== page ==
d(9). Hoestreet Farm, house and moat, about ¾ m. S.E. of the church. The House is of two storeys with attics, timber-framed and plastered; the roofs are tiled. It was probably re-built c. 1600 with cross-wings at the N.E. and S.W. ends. On the S.E. front the upper storey projects at the end of the cross-wings. The original central chimney-stack has four diagonal shafts. Inside the building the N.E. wing has an original moulded ceiling-beam. One room has some early 17th-century panelling. On the first floor the wall of one room has early 17th-century strapwork painted on the plaster and the adjoining door; above the fireplace are the Stuart Royal Arms and supporters, dated 1606. The roof of the main block has king-post trusses.
The Moat is incomplete.
Condition—Of house, fairly good.
The following monuments, unless otherwise described, are of two storeys, timber-framed and plastered or weather-boarded; the roofs are tiled or thatched. Several of the buildings have original chimney-stacks and exposed ceiling-beams.
Condition—Good or fairly good, unless noted.
d(10). House, now two tenements, 100 yards S. of (9), was built early in the 16th century and has a cross-wing at the N. end. The upper storey projects at the W. end of the cross-wing. The early 17th-century central chimney-stack has attached diagonal shafts. Inside the building are two original doorways with four-centred heads, and the cross-wing has an original tie-beam with curved braces, forming a four-centred arch.
d(11). Board's Farm, house nearly 1 m. S. of the church, was built probably late in the 16th century with cross-wings at the E. and W. ends. The original chimney-stack at the W. end has tabled offsets and two octagonal shafts with moulded bases.
d(12). Blow's Farm, house nearly 1½ m. S.S.W. of the church, was built early in the 17th century with cross-wings at the N. and S. ends. The chimney-stack at the S. end has two diagonal shafts.
c(13). Radley Green Farm, house about 2¼ m. S.W. of the church, was built about the middle of the 16th century and has a cross-wing at the S.W. end. Inside the building a wide open fireplace has two recessed seats with four-centred heads. The staircase has symmetrically turned balusters of c. 1600.
d(14). Stonehill Farm, house about ¾ m. S.S.W. of the church, was built probably early in the 17th century with cross-wings at the N. and S. ends. The upper storey projects at the E. end of the S. cross-wing and has a moulded bressumer. The original central chimney-stack is of cruciform plan with flat pilasters.
b(15). House, at Chalk End, 150 yards S. of (4), was built late in the 16th century. Inside the building is a fireplace with a three-centred head.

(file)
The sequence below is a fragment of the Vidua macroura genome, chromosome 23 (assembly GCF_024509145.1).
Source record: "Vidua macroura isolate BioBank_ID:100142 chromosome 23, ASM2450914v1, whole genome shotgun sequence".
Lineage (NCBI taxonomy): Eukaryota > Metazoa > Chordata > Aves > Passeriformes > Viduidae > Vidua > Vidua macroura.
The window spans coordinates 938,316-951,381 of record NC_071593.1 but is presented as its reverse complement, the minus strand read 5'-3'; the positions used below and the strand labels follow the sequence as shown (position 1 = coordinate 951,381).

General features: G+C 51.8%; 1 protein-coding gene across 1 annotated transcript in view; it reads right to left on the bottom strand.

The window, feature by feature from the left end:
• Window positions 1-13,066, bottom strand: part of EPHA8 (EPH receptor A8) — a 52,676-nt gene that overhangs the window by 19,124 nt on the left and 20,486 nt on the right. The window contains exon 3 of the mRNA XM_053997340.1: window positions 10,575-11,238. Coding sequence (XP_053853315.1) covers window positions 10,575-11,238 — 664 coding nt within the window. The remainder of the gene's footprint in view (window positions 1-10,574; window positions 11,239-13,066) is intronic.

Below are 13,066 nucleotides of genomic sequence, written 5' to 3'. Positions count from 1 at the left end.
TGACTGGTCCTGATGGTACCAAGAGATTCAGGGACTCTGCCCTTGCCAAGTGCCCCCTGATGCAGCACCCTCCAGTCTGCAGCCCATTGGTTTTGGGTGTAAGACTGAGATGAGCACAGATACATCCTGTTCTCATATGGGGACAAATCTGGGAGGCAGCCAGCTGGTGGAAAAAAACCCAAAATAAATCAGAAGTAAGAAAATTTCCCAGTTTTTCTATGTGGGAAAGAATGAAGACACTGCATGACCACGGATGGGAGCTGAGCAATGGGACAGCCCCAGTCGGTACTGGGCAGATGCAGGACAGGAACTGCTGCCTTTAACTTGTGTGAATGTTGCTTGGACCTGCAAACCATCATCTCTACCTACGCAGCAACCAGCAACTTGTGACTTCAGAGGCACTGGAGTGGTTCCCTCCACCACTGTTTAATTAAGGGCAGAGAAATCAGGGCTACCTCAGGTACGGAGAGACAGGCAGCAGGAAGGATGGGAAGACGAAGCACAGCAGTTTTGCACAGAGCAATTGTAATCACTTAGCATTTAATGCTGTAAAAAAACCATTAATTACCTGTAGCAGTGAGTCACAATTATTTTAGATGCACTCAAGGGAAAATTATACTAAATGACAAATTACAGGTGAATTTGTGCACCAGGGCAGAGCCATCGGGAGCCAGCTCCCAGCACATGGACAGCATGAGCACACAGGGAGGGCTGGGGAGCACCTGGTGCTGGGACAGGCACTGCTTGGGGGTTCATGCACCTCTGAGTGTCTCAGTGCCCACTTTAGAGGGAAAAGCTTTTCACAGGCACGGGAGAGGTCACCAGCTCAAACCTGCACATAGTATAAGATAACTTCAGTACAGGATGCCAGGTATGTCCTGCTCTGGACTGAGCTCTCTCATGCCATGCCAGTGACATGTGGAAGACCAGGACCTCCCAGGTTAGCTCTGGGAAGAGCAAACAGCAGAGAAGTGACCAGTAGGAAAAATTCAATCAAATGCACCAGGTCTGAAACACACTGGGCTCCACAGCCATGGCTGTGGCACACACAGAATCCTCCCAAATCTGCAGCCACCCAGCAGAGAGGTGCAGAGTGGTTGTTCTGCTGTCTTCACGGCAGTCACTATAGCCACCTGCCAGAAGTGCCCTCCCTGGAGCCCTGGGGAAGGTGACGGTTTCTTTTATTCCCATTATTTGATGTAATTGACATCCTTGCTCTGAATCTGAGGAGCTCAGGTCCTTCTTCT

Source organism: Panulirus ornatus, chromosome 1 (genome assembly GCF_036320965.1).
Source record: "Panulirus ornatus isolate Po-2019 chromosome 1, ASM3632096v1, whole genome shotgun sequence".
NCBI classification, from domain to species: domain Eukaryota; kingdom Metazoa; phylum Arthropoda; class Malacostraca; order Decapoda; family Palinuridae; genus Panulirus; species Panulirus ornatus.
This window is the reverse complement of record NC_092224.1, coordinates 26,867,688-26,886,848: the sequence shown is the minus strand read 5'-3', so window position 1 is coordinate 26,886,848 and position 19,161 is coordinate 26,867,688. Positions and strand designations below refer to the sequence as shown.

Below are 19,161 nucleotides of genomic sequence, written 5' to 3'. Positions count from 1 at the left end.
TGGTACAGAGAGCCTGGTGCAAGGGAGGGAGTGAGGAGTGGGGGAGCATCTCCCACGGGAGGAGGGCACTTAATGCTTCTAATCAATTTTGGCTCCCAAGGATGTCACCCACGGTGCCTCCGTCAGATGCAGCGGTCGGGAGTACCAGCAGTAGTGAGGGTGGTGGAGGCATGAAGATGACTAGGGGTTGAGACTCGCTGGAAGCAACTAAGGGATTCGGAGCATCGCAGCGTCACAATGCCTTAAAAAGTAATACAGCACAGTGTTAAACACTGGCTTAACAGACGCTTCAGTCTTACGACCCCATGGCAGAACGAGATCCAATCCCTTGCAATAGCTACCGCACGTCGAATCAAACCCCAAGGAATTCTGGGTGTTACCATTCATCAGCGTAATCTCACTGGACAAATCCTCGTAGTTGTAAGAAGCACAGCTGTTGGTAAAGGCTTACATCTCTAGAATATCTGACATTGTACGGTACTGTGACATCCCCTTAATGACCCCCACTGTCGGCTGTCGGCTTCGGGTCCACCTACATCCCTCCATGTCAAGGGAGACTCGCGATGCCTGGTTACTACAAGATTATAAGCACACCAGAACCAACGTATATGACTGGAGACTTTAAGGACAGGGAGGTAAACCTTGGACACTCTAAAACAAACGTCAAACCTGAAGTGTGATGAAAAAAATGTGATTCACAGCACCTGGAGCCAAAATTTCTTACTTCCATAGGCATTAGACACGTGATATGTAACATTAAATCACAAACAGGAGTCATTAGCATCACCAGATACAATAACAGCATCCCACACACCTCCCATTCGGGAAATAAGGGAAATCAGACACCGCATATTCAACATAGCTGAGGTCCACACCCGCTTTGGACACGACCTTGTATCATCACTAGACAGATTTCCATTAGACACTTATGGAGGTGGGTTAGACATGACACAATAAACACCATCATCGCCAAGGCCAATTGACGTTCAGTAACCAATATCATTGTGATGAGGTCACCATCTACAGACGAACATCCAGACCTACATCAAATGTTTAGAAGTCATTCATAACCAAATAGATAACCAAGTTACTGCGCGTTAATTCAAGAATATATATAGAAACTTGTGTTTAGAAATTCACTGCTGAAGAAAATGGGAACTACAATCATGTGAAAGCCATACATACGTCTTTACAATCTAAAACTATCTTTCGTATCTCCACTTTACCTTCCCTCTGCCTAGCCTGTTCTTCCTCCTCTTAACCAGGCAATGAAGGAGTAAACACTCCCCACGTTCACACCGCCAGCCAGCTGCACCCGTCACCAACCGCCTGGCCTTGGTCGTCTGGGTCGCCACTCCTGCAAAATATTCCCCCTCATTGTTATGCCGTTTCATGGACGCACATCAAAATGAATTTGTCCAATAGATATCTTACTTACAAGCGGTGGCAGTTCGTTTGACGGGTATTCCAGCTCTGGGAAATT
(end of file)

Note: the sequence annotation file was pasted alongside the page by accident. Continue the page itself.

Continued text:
b(16). Malthouse, house at Boyton Cross, ½ m. N.N.E. of the church, was built late in the 17th century.
b(17). Dukes, house and barn, 250 yards N.W. of the church. The House was built in the 16th century with cross-wings at the N. and S. ends, and a projecting wing with a 17th-century extension at the back. The E. front has been re-built, but above the door is a wooden panel inscribed "1666 T.A.C." The three original chimney-stacks (Plate p. 129), have each three octagonal shafts on a rectangular base with a deep band at the top diapered with quatrefoils; two of the stacks have been restored. Inside the building are some original panelled doors with cock's head hinges. The roof of the main block has king-post trusses.
The Barn, W. of the house, is of the 16th century, and has queen-post roof-trusses.
b(18). House, now three tenements, on N. side of the road, 120 yards W.N.W. of the church, has a 15th-century W. wing, but the rest of the house was re-built in the 17th century. The upper storey of the original wing projects in front on curved brackets and with moulded brackets to the gable. Inside the building the original wing has a king-post roof-truss and a cambered tie-beam.
b(19). Row, of four tenements, N. of the church-yard, was completely re-built in the 19th century, except for the 17th-century chimney-stack, cruciform on plan.
b(20). House, two tenements, N. of (19), was built early in the 17th-century, and has a cross-wing at the N. end, extended in the 18th century. This extension covers a projecting upper storey of the original building.
b(21). Chequers Inn, 50 yards E. of the church, was built early in the 17th century.
b(22). Cottage, 40 yards E. of (21), now incorporated in a row of tenements (Plate p. 45), was built probably in the 16th century. The upper storey projects and is gabled. Inside the building is an original window with a diamond-shaped mullion and now blocked.
b(23). Hare and Hound Inn, nearly 1 m. E.S.E. of the church, was built probably early in the 17th century but has been much altered.
d(24). Thatcher's Farm, house ¼ m. W. of (23), was built probably in the 17th century but has been much altered.
(25). Skreens, house about 1½ m. W.S.W. of the church, has now been demolished; it contained a considerable quantity of re-used 16th-century panelling with carved heads; a late 16th-century fireplace (Plate p. 247) with fluted pilasters and an overmantel with carved heads; the staircase had square carved newels.
b(26). Mound, about 1½ m. N.E. of the church. A low, irregularly shaped mound situated on high ground. The mound was opened with negative results.